paintings about the project for the "Grand Baja and Spa Resort"
consisting of 123 condos, spa, tennis courts, pool, restaurant,
etc.. A second phase consists of town houses (villas) and more
condos. In average, three previous rooms plus their access aisle
become one condo. It will have 11 floors plus the pent houses.
The sizes range from 1110 to 2558 sq. ft., and from 1 to 3 bedrooms.
Prices are averaging 160 USD per sq. ft., 130 in presale. There is
no start date, only "around June" but presale has started and
reservations are being made.
Report from Richard Adcock - January, 2006
Construction has begun to turn the hotel structure into condos.
Several rooms will constitute a single unit. No information yet
about the sponsor or prices.
Report from Fred Metcalf - May, 2004
The cleanup of the hotel was completed, but then work stopped.
Nothing has been done for several months, and there are no
rumors suggesting any reconstruction schedule. A few squatters
were moved from the land furtherest away from the water, and a
fence constructed along that street (and the street was widened!).
The neighbors are probably dreaming of expensive buyouts by the
Melia Group, but that's just wild conjecture at this point. It
is clear that the hotel and surrounding land are part of a joint
venture - while there appear to have been two buyers involved,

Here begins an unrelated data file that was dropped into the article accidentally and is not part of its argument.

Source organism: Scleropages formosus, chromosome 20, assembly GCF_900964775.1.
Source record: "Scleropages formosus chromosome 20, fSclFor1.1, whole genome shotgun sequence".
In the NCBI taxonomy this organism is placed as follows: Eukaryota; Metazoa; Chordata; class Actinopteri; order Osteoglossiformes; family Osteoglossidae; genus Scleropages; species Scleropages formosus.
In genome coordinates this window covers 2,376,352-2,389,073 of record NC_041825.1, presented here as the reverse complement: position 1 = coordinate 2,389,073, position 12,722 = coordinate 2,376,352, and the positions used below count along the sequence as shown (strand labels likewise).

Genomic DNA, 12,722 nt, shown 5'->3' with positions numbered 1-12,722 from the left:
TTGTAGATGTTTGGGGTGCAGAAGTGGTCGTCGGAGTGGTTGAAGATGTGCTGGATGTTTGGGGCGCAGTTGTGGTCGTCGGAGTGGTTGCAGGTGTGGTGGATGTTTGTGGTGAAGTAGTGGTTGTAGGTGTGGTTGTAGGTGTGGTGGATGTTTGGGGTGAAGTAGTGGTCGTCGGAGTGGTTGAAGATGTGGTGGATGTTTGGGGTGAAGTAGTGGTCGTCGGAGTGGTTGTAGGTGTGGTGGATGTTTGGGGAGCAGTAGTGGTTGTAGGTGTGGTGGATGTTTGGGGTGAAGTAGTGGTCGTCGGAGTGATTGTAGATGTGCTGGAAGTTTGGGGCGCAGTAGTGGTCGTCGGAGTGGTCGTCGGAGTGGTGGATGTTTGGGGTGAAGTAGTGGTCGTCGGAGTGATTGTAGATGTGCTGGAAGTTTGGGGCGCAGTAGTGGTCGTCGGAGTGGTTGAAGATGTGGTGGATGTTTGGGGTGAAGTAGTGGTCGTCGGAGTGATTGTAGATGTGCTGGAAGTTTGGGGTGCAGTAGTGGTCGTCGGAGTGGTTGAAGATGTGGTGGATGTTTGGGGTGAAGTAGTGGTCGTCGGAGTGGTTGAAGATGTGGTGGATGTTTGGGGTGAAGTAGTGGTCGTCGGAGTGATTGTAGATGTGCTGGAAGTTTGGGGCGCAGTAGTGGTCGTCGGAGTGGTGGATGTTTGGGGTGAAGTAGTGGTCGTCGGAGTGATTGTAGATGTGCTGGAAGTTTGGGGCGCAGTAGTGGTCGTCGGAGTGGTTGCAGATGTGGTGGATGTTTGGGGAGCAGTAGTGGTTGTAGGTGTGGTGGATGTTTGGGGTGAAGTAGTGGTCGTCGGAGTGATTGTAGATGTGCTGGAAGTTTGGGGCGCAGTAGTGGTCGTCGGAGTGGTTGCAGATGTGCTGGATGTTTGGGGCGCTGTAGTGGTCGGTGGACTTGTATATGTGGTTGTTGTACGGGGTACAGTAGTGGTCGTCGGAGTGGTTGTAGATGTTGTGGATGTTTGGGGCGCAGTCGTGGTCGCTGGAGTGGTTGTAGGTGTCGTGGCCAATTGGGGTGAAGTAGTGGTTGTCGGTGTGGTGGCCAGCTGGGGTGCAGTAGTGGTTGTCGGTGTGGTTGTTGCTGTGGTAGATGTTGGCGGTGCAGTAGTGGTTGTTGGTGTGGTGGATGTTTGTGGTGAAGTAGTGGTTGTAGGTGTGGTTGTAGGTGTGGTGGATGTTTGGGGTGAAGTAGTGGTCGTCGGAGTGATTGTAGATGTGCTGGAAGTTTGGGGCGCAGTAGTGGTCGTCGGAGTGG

both were from Spain and probably are just separate subsidiaries
of Groupo Melia.
Report from Richard Adcock - December, 2003
The hotel proper has now been purchased by a group from Spain.
At the moment there is no confirmation if the group is
associated with the Melia group which had purchased the
surrounding land, but it would make sense that the hotel and
land would be developed as a single parcel.
The interior of the hotel is being cleaned out, with a great
pile of refuse building up on the north side. It is being carted
away in large trucks. The rumor is that the hotel will be
operational sometime in early 2004!
Report from Richard Adcock - October, 2000
The land to the north and east of the hotel has been sold to the
group owning the Hotel Melia chain. This land stretches in an
"L" shape from the beach to Rangel street and south past the
entrance to the Gran Baja. It seems that the next natural move
will be for the group to purchase the Gran Baja at a good price.
Comments from Earle Robitaille - September 26,
I, my son, and two friends spent a couple of nights at the El
Presidente in 1972-73, just after they had opened. It was a
All the hot and cold handles on showers and sinks had been
reversed. They had three or four new pool and snooker tables,
with 3-4 racks and 15-20 cues per table, but no balls! The
ping-pong tables also suffered from the same lack of balls.
The staff was trying very hard to please the guests, but all
their pleas for help went unanswered. There were not enough
linens for all the rooms, and many had not yet recieved the
lamps that were to be the only source of light. As I remember,
they switched our room two or three times before they found one
where everything worked.
The food and the view was great. In subsequent years we too
found the La Posada and used it from that point on.
Earle Robitaille (email@example.com)